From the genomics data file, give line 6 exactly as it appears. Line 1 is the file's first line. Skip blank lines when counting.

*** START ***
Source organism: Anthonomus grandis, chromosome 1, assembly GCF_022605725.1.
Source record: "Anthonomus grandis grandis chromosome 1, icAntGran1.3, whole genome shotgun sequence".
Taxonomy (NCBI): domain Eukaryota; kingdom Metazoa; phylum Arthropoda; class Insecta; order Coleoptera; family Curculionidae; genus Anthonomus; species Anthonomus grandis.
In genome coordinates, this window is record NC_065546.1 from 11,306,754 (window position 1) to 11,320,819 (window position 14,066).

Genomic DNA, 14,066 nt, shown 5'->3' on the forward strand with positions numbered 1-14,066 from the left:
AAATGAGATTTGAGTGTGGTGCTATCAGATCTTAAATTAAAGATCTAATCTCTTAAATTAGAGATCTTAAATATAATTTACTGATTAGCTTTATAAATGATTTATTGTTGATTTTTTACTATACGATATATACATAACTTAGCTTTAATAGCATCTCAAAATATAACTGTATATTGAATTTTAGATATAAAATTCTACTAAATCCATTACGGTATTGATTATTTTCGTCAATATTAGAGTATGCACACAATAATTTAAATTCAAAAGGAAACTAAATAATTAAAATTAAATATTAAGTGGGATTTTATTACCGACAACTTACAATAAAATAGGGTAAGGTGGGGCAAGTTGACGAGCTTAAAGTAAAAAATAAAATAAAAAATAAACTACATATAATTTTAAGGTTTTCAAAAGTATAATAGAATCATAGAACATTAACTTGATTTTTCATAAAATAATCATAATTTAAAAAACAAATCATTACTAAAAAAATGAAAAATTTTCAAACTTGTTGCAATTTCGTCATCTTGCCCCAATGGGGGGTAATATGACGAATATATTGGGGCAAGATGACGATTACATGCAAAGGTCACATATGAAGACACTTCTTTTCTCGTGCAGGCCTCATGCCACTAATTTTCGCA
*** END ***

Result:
AAATGAGATTTGAGTGTGGTGCTATCAGATCTTAAATTAAAGATCTAATCTCTTAAATTAGAGATCTTAAATATAATTTACTGATTAGCTTTATAAATGATTTATTGTTGATTTTTTACTATACGATATATACATAACTTAGCTTTAATAGCATCTCAAAATATAACTGTATATTGAATTTTAGATATAAAATTCTACTAAATCCATTACGGTATTGATTATTTTCGTCAATATTAGAGTATGCACACAATAATTTAAATTCAAAAGGAAACTAAATAATTAAAATTAAATATTAAGTGGGATTTTATTACCGACAACTTACAATAAAATAGGGTAAGGTGGGGCAAGTTGACGAGCTTAAAGTAAAAAATAAAATAAAAAATAAACTACATATAATTTTAAGGTTTTCAAAAGTATAATAGAATCATAGAACATTAACTTGATTTTTCATAAAATAATCATAATTTAAAAAACAAATCATTACTAAAAAAATGAAAAATTTTCAAACTTGTTGCAATTTCGTCATCTTGCCCCAATGGGGGGTAATATGACGAATATATTGGGGCAAGATGACGATTACATGCAAAGGTCACATATGAAGACACTTCTTTTCTCGTGCAGGCCTCATGCCACTAATTTTCGCA